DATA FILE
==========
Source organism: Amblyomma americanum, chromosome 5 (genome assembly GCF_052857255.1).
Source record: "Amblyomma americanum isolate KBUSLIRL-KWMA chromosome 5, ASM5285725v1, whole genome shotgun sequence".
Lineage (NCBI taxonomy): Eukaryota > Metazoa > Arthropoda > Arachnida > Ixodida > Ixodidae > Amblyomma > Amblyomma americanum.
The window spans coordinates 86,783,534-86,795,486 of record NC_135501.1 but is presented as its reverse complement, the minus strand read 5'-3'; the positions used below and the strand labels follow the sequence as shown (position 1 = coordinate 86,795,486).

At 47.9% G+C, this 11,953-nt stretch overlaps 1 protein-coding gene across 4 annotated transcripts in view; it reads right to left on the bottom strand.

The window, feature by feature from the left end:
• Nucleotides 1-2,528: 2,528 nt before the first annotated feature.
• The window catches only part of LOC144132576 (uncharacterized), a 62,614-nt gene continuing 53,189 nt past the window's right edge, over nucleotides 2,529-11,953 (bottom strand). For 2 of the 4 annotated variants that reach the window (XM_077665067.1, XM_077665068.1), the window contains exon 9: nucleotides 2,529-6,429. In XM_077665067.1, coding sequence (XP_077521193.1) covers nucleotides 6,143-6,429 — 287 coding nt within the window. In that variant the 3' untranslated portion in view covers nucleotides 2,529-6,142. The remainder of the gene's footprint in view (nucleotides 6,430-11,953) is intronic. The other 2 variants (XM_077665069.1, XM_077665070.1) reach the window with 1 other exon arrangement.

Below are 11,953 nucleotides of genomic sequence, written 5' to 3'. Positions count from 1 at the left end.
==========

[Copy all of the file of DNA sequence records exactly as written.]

Source organism: Amblyomma americanum, chromosome 5 (genome assembly GCF_052857255.1).
Source record: "Amblyomma americanum isolate KBUSLIRL-KWMA chromosome 5, ASM5285725v1, whole genome shotgun sequence".
Lineage (NCBI taxonomy): Eukaryota > Metazoa > Arthropoda > Arachnida > Ixodida > Ixodidae > Amblyomma > Amblyomma americanum.
The window spans coordinates 86,783,534-86,795,486 of record NC_135501.1 but is presented as its reverse complement, the minus strand read 5'-3'; the positions used below and the strand labels follow the sequence as shown (position 1 = coordinate 86,795,486).

At 47.9% G+C, this 11,953-nt stretch overlaps 1 protein-coding gene across 4 annotated transcripts in view; it reads right to left on the bottom strand.

The window, feature by feature from the left end:
• Nucleotides 1-2,528: 2,528 nt before the first annotated feature.
• The window catches only part of LOC144132576 (uncharacterized), a 62,614-nt gene continuing 53,189 nt past the window's right edge, over nucleotides 2,529-11,953 (bottom strand). For 2 of the 4 annotated variants that reach the window (XM_077665067.1, XM_077665068.1), the window contains exon 9: nucleotides 2,529-6,429. In XM_077665067.1, coding sequence (XP_077521193.1) covers nucleotides 6,143-6,429 — 287 coding nt within the window. In that variant the 3' untranslated portion in view covers nucleotides 2,529-6,142. The remainder of the gene's footprint in view (nucleotides 6,430-11,953) is intronic. The other 2 variants (XM_077665069.1, XM_077665070.1) reach the window with 1 other exon arrangement.

Below are 11,953 nucleotides of genomic sequence, written 5' to 3'. Positions count from 1 at the left end.